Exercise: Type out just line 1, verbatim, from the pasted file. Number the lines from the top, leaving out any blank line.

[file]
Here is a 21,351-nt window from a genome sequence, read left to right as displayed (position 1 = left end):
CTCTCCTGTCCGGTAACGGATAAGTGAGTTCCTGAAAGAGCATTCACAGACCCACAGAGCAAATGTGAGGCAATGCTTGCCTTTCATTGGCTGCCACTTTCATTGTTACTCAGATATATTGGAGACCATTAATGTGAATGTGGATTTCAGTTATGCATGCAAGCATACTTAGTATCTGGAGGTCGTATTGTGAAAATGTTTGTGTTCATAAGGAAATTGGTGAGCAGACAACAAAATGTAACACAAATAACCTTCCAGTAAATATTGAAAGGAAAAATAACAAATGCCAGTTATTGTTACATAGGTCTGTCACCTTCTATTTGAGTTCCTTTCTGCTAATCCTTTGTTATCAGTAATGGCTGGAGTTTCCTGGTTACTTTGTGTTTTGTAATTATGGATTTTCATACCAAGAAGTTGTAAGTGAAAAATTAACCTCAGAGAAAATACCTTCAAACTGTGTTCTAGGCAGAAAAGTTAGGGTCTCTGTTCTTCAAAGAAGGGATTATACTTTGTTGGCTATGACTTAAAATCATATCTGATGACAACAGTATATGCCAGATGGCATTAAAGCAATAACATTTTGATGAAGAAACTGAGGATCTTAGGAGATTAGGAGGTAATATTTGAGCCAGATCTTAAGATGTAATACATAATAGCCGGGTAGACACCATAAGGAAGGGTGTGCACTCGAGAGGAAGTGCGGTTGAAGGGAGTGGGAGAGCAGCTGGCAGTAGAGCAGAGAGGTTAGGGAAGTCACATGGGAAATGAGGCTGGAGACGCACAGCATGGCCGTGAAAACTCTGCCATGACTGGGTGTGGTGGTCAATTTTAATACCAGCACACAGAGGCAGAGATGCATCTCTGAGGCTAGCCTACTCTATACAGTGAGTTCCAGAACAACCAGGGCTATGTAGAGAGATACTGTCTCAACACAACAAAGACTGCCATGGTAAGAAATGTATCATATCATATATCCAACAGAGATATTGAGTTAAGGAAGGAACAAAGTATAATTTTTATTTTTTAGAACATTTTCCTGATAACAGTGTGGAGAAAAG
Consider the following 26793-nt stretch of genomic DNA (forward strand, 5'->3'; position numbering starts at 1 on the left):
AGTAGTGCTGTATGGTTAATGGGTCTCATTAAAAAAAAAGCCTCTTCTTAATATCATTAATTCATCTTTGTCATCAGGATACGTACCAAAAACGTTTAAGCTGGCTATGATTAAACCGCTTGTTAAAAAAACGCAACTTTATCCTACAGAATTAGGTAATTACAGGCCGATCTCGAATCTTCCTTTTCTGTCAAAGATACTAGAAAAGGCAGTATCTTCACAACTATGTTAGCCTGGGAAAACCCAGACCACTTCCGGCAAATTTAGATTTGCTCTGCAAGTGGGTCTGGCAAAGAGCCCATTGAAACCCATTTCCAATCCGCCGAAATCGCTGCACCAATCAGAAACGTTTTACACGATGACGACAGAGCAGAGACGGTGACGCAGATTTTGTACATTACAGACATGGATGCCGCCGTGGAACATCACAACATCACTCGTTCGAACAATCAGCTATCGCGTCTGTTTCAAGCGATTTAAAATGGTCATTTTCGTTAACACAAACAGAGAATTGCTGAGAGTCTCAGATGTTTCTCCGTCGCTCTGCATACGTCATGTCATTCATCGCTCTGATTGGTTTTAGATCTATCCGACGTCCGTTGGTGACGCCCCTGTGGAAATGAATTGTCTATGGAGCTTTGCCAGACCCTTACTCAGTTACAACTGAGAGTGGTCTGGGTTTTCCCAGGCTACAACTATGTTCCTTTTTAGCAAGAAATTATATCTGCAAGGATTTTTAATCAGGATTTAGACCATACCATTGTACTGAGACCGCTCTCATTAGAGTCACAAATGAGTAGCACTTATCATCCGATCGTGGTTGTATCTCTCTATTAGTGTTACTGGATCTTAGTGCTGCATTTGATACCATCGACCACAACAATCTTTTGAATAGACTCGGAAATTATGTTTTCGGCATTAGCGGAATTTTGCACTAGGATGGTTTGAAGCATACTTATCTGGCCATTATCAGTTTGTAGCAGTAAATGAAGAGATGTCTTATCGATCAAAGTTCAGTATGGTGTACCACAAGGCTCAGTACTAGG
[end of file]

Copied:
Here is a 21,351-nt window from a genome sequence, read left to right as displayed (position 1 = left end):